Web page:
Voices . . . the first thing I remembered hearing when I woke up in the hospital that morning. I was confused and disoriented. My mother sat perched near me with a worried expression on her face, but all I could do was take everything in.
I was lying in a bed with tubes connected to me. Shadows danced along the pristine walls, but had no apparent point of origin. Who did the shadows belong to?
Voices; hundreds of voices whispered all around me, but I saw no physical body for any of them. My heart sped up as I looked around, trying to make sense of it all. Surely I was going crazy. I had no other explanation for it, though.
My inner musings were interrupted when the doctor entered and greeted me with a smile. “Well, look at you! All bright-eyed and bushy-tailed.”
I glanced from the doctor to my mother and back again. “What’s going on?” I asked in a voice that was hoarse from disuse. “Why am I here?”
Mother leaned forward and took my hand. “Baby, you were in a car accident. You’ve been unconscious for six days.” Tears welled in her eyes. “I’ve been so worried.”
Swallowing the lump that had formed in my throat, I whispered. “Is everyone else okay?”
Squeezing my hand, Mom nodded. “You were the only one who had to come here. Everyone else went home that first day.”
“Thank God,” I responded, closing my eyes. When I opened them, a woman was standing just to the left of my mother, looking down at me with a curious expression.
Then, just as fast as she had appeared, she vanished. I blinked and reached up to rub my eyes, trying to clear them of the days of crusty sleep that had built up in the corners. Surely I was seeing things. How bad were my injuries? Did I have a concussion?
“So, what’s wrong with me? When do I get to go home?” I asked quietly.
The doctor smiled. “Well, I’m keeping you for a little longer, just to make sure your head injury is truly on the mend. But I think we can probably let you go home in time for the weekend.”
When he spoke, a shadow raced past him, drawing my attention as it stopped abruptly and turned toward me. As I watched, it moved closer and a face took shape.
The boy looked me over intently before offering me a lopsided grin. “Don’t tell him you see me, or they’ll transfer you to the State Hospital, just as sure as I’m floating around.”
He glanced over toward my mom and the doctor, adding, “They’re watching. You need to tell them your head’s hurting and ask them to turn down the lights.” Glancing back at me, he clicked his tongue. “Trust me. Do it now!”
Without even thinking, I turned and covered my eyes with my hands. “I’m sorry. The lights hurt my eyes. Can we turn them off?”
The doctor nodded. “Of course; you have a couple of hours until lunch. Why don’t you try to get some more sleep?” Turning to my mother, he smiled. “She seems to be in the clear now. I’ll be back to check on her later.”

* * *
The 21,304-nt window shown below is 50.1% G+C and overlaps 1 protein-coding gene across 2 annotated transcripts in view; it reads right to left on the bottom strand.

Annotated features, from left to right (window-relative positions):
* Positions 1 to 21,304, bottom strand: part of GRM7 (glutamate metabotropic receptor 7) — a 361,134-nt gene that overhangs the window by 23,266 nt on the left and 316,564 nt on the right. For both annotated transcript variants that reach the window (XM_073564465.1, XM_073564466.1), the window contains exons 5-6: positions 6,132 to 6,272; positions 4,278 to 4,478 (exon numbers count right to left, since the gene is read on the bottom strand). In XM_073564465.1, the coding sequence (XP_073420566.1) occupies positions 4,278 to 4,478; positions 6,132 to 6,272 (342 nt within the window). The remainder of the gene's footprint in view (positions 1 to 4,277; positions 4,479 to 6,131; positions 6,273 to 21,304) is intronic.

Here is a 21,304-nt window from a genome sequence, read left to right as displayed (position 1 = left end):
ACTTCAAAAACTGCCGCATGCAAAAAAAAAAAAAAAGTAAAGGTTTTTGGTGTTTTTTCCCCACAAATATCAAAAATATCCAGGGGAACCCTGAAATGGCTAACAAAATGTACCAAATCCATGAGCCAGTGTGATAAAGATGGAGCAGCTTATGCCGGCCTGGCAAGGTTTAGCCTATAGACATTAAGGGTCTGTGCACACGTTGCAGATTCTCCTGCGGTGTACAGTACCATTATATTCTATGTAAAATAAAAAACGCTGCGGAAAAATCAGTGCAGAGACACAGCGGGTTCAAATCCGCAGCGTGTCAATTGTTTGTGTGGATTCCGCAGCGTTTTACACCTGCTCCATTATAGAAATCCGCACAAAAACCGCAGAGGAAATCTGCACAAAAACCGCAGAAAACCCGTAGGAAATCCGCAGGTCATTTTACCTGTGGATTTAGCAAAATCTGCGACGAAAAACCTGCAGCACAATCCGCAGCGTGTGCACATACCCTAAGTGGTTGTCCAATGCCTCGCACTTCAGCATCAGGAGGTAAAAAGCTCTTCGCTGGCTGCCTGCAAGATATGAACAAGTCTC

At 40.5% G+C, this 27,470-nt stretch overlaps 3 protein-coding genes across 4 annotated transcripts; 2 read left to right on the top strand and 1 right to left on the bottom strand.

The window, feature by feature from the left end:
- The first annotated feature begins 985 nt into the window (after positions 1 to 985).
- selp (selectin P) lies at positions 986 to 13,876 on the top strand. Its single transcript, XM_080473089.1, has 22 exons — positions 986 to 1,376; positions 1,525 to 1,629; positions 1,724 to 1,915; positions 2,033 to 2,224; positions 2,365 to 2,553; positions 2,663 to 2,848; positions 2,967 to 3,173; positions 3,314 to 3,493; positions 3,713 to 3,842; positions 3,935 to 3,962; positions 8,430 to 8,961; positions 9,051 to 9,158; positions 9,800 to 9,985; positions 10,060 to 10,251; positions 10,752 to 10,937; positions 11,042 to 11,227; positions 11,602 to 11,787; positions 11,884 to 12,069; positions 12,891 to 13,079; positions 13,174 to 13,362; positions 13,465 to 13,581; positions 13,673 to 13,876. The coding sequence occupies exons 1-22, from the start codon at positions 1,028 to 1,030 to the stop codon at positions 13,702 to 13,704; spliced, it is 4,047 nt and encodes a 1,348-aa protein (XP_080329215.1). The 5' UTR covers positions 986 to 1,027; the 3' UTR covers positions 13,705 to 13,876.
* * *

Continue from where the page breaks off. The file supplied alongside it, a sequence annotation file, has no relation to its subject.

She offered him tears of gratitude, and I watched, feeling pretty overwhelmed. I wondered silently how close I had actually been to dying.
“Oh, you were close,” the boy said. “They’ve been in and out of here for days.”
I looked back at the boy, who had now materialized completely to stand beside me. He couldn’t have been any older than twelve, but he seemed very with it. Glancing over, I saw my mother standing at the door, talking to the doctor still, so I could respond with no worry of being overheard.
Looking back at the boy, I asked quietly, “They? Who are they?”
He looked from me to my mother, then back at me. “Okay, two rules. One: you don’t talk to me. I can hear your thoughts. You don’t want just anyone seeing you talking to things they can’t see. They’ll think you’re crazy.” He smiled. “And second: don’t ask questions you aren’t prepared to hear the answers for.”
He chuckled. “I’ll come back tonight after your mom goes home. It’ll be easier for you to understand me and not freak her out by talking to imaginary friends she probably can’t accept.” He smiled and reached to touch my arm, but stopped, holding his hand just inches from my skin.
Fascinated, I watched as the hair on my arm directly below his hand stood straight up. A chill ran through me, making me shiver. I could feel him. But I knew he had no physical body.
He stepped back. “Just don’t freak out at what you see today. The things you see here in the daylight won’t hurt you. I’ll explain when I come back tonight.”
With those few wise words, he vanished, exactly like the woman who’d been standing beside Mom earlier had. To say I was shaken would have been an understatement. This went beyond anything I’d ever imagined possible.
“Well, baby girl, it looks like you’ll be coming home soon,” Mom said as she moved back to take the seat beside my bed. “That’s wonderful.”
I turned to smile at her. “Yeah,” I answered. “That’s good.” And it was. I just wasn’t sure this other thing was good. But how could I tell her about that? I mean, I was seeing ghosts. Wasn’t I? How was that even possible?
Or maybe I had just hit my head so hard this was all still a hallucination and I only thought I was awake! Yeah. That sounded like the better option. It was a heck of a lot easier to believe than the version of ghosts, disembodied voices, and shadows dancing all over the walls. I mean, move over, space cadet . . . Psycho in ward three!
Okay, so ghosts were real. All right, I could buy that. I mean, it was actually pretty cool . . . in a really weird, spooky, don’t-tell-anyone kind of way. But they didn’t need to talk to me. I mean, no way was I going to continue seeing them. I could refuse. Couldn’t I?
I was soon to learn just how impossible it would be to ignore the spirits that float around us every single day of our lives. I was also about to learn the plans I had been making for my life were no longer an option.